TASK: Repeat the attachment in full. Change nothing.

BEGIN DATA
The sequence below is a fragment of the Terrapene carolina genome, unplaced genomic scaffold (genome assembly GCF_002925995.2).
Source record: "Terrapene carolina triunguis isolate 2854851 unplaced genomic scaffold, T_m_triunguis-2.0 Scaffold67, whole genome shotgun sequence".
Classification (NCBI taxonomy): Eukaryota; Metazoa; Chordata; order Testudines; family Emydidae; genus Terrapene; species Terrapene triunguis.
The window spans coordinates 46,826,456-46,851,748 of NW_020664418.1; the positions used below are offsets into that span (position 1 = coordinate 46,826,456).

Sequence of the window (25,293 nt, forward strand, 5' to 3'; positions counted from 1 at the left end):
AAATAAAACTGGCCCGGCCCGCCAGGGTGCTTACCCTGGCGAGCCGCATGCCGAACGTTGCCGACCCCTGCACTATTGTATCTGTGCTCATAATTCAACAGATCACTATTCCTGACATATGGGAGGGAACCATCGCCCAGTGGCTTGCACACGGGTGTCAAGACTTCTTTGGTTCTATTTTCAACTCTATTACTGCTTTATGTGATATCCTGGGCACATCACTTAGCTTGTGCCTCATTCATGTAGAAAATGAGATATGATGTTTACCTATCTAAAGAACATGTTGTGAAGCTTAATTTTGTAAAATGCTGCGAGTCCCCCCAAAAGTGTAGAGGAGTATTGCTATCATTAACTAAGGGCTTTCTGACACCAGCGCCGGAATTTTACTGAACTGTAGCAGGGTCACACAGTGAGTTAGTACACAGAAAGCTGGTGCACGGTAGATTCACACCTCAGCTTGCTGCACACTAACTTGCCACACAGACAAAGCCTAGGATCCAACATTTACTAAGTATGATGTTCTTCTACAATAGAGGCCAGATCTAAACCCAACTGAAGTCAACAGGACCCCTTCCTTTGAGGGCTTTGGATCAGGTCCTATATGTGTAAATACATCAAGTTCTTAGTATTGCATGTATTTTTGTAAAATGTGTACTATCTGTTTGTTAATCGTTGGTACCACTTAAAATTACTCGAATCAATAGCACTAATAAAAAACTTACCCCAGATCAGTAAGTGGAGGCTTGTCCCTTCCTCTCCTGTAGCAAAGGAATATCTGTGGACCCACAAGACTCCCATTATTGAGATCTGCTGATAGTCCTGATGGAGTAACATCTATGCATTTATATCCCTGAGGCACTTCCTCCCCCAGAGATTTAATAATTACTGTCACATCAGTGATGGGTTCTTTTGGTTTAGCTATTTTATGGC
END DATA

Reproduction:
The sequence below is a fragment of the Terrapene carolina genome, unplaced genomic scaffold (genome assembly GCF_002925995.2).
Source record: "Terrapene carolina triunguis isolate 2854851 unplaced genomic scaffold, T_m_triunguis-2.0 Scaffold67, whole genome shotgun sequence".
Classification (NCBI taxonomy): Eukaryota; Metazoa; Chordata; order Testudines; family Emydidae; genus Terrapene; species Terrapene triunguis.
The window spans coordinates 46,826,456-46,851,748 of NW_020664418.1; the positions used below are offsets into that span (position 1 = coordinate 46,826,456).

Sequence of the window (25,293 nt, forward strand, 5' to 3'; positions counted from 1 at the left end):
AAATAAAACTGGCCCGGCCCGCCAGGGTGCTTACCCTGGCGAGCCGCATGCCGAACGTTGCCGACCCCTGCACTATTGTATCTGTGCTCATAATTCAACAGATCACTATTCCTGACATATGGGAGGGAACCATCGCCCAGTGGCTTGCACACGGGTGTCAAGACTTCTTTGGTTCTATTTTCAACTCTATTACTGCTTTATGTGATATCCTGGGCACATCACTTAGCTTGTGCCTCATTCATGTAGAAAATGAGATATGATGTTTACCTATCTAAAGAACATGTTGTGAAGCTTAATTTTGTAAAATGCTGCGAGTCCCCCCAAAAGTGTAGAGGAGTATTGCTATCATTAACTAAGGGCTTTCTGACACCAGCGCCGGAATTTTACTGAACTGTAGCAGGGTCACACAGTGAGTTAGTACACAGAAAGCTGGTGCACGGTAGATTCACACCTCAGCTTGCTGCACACTAACTTGCCACACAGACAAAGCCTAGGATCCAACATTTACTAAGTATGATGTTCTTCTACAATAGAGGCCAGATCTAAACCCAACTGAAGTCAACAGGACCCCTTCCTTTGAGGGCTTTGGATCAGGTCCTATATGTGTAAATACATCAAGTTCTTAGTATTGCATGTATTTTTGTAAAATGTGTACTATCTGTTTGTTAATCGTTGGTACCACTTAAAATTACTCGAATCAATAGCACTAATAAAAAACTTACCCCAGATCAGTAAGTGGAGGCTTGTCCCTTCCTCTCCTGTAGCAAAGGAATATCTGTGGACCCACAAGACTCCCATTATTGAGATCTGCTGATAGTCCTGATGGAGTAACATCTATGCATTTATATCCCTGAGGCACTTCCTCCCCCAGAGATTTAATAATTACTGTCACATCAGTGATGGGTTCTTTTGGTTTAGCTATTTTATGGC